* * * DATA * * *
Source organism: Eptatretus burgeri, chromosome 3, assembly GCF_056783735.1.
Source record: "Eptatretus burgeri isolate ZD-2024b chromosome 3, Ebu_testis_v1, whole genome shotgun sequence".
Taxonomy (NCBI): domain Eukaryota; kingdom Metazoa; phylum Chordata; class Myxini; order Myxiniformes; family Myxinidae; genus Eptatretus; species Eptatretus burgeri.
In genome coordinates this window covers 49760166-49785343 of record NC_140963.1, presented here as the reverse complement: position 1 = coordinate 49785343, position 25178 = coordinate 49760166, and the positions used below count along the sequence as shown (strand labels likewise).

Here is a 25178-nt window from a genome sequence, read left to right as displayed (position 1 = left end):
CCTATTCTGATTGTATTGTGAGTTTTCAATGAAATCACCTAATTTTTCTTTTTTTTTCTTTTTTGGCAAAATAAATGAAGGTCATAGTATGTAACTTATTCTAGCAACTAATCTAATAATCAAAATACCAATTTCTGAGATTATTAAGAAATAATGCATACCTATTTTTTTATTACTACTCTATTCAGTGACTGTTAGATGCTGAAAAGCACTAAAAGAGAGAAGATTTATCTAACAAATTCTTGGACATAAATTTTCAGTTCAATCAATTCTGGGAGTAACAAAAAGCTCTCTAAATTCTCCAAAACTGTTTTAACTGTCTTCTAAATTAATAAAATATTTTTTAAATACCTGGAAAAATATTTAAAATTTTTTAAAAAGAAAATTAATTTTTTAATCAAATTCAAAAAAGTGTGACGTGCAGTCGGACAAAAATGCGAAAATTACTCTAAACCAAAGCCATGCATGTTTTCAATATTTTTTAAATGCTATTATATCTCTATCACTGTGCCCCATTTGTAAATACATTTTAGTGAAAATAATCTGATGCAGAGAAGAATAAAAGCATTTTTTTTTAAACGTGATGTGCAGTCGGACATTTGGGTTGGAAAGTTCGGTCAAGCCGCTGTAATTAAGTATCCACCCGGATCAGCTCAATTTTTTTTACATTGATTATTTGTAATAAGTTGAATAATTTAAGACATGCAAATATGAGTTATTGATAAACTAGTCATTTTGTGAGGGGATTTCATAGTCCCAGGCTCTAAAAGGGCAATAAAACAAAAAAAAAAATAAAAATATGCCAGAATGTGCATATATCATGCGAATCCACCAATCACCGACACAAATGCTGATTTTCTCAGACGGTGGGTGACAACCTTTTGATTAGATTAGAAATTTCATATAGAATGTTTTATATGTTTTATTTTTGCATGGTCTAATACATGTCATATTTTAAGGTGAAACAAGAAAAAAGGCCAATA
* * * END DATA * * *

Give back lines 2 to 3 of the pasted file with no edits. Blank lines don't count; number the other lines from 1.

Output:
Source record: "Eptatretus burgeri isolate ZD-2024b chromosome 3, Ebu_testis_v1, whole genome shotgun sequence".
Taxonomy (NCBI): domain Eukaryota; kingdom Metazoa; phylum Chordata; class Myxini; order Myxiniformes; family Myxinidae; genus Eptatretus; species Eptatretus burgeri.